Hootsuite is finalizing its preparations to go public on the Toronto Stock Exchange before the end of the year, BetaKit has learned.
Sources with direct knowledge of the company’s plans, who asked to remain anonymous as they are not authorized to speak publicly, confirmed to BetaKit that the Vancouver-based startup hopes to IPO on the TSX by mid-December, with a target to raise $200 million CAD.
The Vancouver-based startup hopes to IPO on the TSX by mid-December, with a target to raise $200 million CAD.
Those sources indicated that Hootsuite is about to finish “testing the waters” meetings with prospective investors, possibly as early as today, prior to a final board decision to go public. In anticipation of that decision, Hootsuite has quietly revamped its board with new members to better act as a “public board.” BetaKit has yet to confirm the specific new members.
The social media marketing and management startup has been working with bankers for the last several months to build towards a public listing (TD and JP Morgan are jointly leading), following an acceleration in growth this year. Hootsuite currently sits north of $200 million USD in ARR, and is growing revenue at a rate of 20 percent annually; that number sits well above the single-digit growth the company saw last year.
That growth has been fuelled by a new CEO and a new target market. The company announced the replacement of Hootsuite founder Ryan Holmes in June 2020 with Tom Keiser, former chief operating officer at US-based Zendesk. Since joining, Keiser has acquired two startups, automated messaging platform Sparkcentral and chatbot startup Heyday, to expand Hootsuite’s social commerce and customer service offerings.
In an interview with BetaKit at the time, Richard Hungerford, Hootsuite’s vice president of corporate development and strategy, referred to the company’s two acquisitions as “foundational pieces” in its new strategy.
“Customer care and social commerce are at the top of our wish list,” Hungerford said.
“Social has become so mission-critical for the businesses that we work with,” Hungerford added. “It’s really become the place that our customers are going to discover products, to ask for reviews, to actually go and interact and have a customer care question, and then, ultimately, to buy those products.”
“That evolution is happening really quickly, and these are areas that we can get out in front and have the tools that our customers are looking for.”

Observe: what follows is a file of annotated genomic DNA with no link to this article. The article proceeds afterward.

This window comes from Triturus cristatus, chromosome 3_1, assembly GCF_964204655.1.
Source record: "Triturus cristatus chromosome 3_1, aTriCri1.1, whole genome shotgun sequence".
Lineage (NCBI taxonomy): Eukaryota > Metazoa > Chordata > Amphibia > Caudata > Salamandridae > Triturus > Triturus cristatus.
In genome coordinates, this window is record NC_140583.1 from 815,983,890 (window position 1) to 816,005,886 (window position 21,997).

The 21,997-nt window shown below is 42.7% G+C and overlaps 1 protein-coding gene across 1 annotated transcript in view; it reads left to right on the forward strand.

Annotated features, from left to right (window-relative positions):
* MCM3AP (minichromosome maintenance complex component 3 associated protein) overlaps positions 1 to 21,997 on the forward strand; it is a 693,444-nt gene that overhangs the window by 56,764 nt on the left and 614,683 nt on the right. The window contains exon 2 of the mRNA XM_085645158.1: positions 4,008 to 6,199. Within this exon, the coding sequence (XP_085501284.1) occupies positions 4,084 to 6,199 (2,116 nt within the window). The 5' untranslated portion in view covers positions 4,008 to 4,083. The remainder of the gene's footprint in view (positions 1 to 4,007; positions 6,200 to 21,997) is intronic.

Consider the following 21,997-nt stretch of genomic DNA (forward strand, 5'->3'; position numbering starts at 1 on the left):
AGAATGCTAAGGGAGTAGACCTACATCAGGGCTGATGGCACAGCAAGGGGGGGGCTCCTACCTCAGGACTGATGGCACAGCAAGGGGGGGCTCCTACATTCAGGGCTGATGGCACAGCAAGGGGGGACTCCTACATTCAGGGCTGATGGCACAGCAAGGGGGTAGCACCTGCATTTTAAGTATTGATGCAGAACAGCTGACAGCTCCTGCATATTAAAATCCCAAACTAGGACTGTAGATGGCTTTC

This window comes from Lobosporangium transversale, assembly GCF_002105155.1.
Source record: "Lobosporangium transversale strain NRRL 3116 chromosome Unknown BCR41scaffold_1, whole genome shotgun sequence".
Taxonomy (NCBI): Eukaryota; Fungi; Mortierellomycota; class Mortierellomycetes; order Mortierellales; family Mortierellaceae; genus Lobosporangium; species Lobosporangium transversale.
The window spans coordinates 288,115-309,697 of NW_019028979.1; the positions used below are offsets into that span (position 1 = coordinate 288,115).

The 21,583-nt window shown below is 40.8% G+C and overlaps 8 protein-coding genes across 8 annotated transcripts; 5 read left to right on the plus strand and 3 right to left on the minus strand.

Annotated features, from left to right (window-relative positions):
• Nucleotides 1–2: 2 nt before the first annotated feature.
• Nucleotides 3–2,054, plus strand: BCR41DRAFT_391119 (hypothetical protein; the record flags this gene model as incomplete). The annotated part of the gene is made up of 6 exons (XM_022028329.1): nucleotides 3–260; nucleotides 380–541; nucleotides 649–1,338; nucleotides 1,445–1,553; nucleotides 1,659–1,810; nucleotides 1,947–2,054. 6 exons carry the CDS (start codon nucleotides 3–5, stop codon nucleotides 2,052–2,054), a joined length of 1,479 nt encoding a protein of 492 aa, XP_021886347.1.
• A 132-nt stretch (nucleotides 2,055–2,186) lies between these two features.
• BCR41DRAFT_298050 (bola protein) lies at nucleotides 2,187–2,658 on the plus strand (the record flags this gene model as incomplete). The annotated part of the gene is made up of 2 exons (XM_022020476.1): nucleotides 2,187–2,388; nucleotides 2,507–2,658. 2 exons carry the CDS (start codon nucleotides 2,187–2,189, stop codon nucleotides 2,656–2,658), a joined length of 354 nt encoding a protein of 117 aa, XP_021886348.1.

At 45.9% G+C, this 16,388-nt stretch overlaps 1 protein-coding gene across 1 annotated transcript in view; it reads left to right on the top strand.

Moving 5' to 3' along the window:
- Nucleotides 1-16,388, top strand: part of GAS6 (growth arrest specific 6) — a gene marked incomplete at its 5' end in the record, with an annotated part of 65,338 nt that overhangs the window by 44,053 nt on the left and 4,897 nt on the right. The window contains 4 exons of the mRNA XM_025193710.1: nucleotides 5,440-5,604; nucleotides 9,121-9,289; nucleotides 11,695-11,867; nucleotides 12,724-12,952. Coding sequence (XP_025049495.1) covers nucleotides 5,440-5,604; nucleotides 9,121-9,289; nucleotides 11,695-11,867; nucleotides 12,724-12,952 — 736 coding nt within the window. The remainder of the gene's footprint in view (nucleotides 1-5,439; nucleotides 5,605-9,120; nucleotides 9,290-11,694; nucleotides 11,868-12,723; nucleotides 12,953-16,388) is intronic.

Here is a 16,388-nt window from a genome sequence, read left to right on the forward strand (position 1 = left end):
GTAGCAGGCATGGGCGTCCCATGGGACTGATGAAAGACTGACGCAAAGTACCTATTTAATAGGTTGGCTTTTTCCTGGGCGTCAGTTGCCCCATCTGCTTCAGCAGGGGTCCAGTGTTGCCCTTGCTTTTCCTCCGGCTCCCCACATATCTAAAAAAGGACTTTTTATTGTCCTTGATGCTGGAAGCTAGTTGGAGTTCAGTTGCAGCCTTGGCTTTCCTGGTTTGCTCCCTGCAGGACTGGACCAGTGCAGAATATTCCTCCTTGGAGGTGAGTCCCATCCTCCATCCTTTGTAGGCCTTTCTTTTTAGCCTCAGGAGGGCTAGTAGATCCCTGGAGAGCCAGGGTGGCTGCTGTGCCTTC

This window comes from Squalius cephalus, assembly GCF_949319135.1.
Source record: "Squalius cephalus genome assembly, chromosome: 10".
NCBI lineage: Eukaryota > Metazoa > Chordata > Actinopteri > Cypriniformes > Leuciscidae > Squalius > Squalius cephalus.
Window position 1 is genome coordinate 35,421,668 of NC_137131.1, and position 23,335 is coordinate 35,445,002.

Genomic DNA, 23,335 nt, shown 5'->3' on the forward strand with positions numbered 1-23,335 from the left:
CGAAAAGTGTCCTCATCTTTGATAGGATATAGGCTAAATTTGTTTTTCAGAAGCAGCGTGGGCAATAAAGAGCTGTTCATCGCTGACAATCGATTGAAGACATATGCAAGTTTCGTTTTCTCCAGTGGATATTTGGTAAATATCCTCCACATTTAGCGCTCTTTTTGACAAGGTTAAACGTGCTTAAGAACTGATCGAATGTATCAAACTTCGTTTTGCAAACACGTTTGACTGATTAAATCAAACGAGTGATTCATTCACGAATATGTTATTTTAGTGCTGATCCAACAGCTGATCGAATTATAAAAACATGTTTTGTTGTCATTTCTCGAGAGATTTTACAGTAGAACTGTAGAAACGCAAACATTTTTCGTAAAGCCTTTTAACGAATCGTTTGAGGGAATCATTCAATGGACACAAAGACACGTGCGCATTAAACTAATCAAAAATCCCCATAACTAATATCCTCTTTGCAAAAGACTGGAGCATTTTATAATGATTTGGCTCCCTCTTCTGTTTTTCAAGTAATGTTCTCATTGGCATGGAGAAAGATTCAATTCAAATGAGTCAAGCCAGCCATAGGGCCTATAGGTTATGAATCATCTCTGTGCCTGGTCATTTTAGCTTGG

Sources told BetaKit that Hootsuite is looking to raise capital through an IPO to make additional acquisitions in the social commerce and customer care space, with a preference for public financing over private funding.
At the moment, Hootsuite’s management team is locked in “testing the waters” meetings, which allow the company and its bankers to pitch investors pre-roadshow in an effort to garner feedback. Following their completion and board approval, Hootsuite plans to file an initial prospectus with the TSX by mid-November, with a fully-priced prospectus by the end of the month, and an IPO by mid-December. Sources told BetaKit the company does not anticipate the traditional ‘dead period’ in late November due to US Thanksgiving will inhibit its plans.
Following outreach from BetaKit, a Hootsuite spokesperson said the company does not comment on “rumours and speculation” as a matter of policy.
The expected offering is a long-awaited one after years of rumours that Hootsuite was eyeing the public markets.
Keiser told BNN Bloomberg earlier this year an IPO was “certainly an option,” but said the company’s business needed to grow at a rate of 25 percent each quarter before revisiting any such plans.
The IPO also comes after years of struggle for Hootsuite, which was once valued by research firm CB Insights at $1 billion USD. Focus and product struggles led to reports that Hootsuite was seeking a buyer, but could not secure a valuation higher than $700 million USD. No deal went through, and in May 2019, it was revealed that Hootsuite had laid off 100 employees, or 10 percent of its workforce.
Later that year, Holmes stepped back from his role as CEO and the social media company overhauled its executive team.
A December IPO would also cap off what has been a historic year for British Columbia tech companies. Venture capital investment has boomed in the province, which is benefitting from mature companies raising blockbuster rounds and exiting.
Hootsuite is following more closely in the steps of Thinkific and Copperleaf, which completed eye-catching IPOs on the TSX earlier this year.
With files from Josh Scott, Charles Mandel, and Meagan Simpson.